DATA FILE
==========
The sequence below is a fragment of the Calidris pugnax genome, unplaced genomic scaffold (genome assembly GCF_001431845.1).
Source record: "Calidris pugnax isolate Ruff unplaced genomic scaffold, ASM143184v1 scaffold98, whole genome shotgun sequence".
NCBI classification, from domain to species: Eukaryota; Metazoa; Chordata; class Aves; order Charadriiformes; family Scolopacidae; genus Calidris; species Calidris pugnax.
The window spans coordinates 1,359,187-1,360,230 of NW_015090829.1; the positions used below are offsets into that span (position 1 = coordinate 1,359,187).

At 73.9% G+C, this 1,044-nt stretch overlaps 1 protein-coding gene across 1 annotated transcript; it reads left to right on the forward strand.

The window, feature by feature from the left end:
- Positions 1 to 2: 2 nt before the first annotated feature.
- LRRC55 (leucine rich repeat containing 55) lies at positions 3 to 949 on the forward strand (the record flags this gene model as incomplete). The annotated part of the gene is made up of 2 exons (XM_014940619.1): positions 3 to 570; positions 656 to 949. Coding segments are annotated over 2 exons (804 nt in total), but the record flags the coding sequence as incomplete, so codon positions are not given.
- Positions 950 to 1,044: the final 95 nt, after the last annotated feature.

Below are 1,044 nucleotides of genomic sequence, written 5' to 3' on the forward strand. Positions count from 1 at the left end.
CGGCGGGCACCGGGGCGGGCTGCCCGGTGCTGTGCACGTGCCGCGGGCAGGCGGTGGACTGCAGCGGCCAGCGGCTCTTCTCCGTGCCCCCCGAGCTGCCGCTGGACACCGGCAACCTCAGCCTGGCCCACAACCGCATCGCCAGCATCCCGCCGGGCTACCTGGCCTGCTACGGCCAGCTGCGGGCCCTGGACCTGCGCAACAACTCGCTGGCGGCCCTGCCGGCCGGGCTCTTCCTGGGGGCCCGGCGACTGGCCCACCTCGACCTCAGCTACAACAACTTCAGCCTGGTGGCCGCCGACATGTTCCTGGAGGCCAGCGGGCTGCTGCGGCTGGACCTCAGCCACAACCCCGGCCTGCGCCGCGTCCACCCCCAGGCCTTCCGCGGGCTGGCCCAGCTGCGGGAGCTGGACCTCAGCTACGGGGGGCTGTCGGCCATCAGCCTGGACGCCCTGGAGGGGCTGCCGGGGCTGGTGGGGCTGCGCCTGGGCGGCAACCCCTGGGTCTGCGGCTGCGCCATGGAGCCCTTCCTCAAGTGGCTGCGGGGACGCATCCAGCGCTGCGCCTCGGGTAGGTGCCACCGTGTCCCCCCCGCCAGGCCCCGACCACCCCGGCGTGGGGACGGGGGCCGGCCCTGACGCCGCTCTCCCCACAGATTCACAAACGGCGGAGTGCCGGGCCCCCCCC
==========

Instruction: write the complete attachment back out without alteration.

The sequence below is a fragment of the Calidris pugnax genome, unplaced genomic scaffold (genome assembly GCF_001431845.1).
Source record: "Calidris pugnax isolate Ruff unplaced genomic scaffold, ASM143184v1 scaffold98, whole genome shotgun sequence".
NCBI classification, from domain to species: Eukaryota; Metazoa; Chordata; class Aves; order Charadriiformes; family Scolopacidae; genus Calidris; species Calidris pugnax.
The window spans coordinates 1,359,187-1,360,230 of NW_015090829.1; the positions used below are offsets into that span (position 1 = coordinate 1,359,187).

At 73.9% G+C, this 1,044-nt stretch overlaps 1 protein-coding gene across 1 annotated transcript; it reads left to right on the forward strand.

The window, feature by feature from the left end:
- Positions 1 to 2: 2 nt before the first annotated feature.
- LRRC55 (leucine rich repeat containing 55) lies at positions 3 to 949 on the forward strand (the record flags this gene model as incomplete). The annotated part of the gene is made up of 2 exons (XM_014940619.1): positions 3 to 570; positions 656 to 949. Coding segments are annotated over 2 exons (804 nt in total), but the record flags the coding sequence as incomplete, so codon positions are not given.
- Positions 950 to 1,044: the final 95 nt, after the last annotated feature.

Below are 1,044 nucleotides of genomic sequence, written 5' to 3' on the forward strand. Positions count from 1 at the left end.
CGGCGGGCACCGGGGCGGGCTGCCCGGTGCTGTGCACGTGCCGCGGGCAGGCGGTGGACTGCAGCGGCCAGCGGCTCTTCTCCGTGCCCCCCGAGCTGCCGCTGGACACCGGCAACCTCAGCCTGGCCCACAACCGCATCGCCAGCATCCCGCCGGGCTACCTGGCCTGCTACGGCCAGCTGCGGGCCCTGGACCTGCGCAACAACTCGCTGGCGGCCCTGCCGGCCGGGCTCTTCCTGGGGGCCCGGCGACTGGCCCACCTCGACCTCAGCTACAACAACTTCAGCCTGGTGGCCGCCGACATGTTCCTGGAGGCCAGCGGGCTGCTGCGGCTGGACCTCAGCCACAACCCCGGCCTGCGCCGCGTCCACCCCCAGGCCTTCCGCGGGCTGGCCCAGCTGCGGGAGCTGGACCTCAGCTACGGGGGGCTGTCGGCCATCAGCCTGGACGCCCTGGAGGGGCTGCCGGGGCTGGTGGGGCTGCGCCTGGGCGGCAACCCCTGGGTCTGCGGCTGCGCCATGGAGCCCTTCCTCAAGTGGCTGCGGGGACGCATCCAGCGCTGCGCCTCGGGTAGGTGCCACCGTGTCCCCCCCGCCAGGCCCCGACCACCCCGGCGTGGGGACGGGGGCCGGCCCTGACGCCGCTCTCCCCACAGATTCACAAACGGCGGAGTGCCGGGCCCCCCCC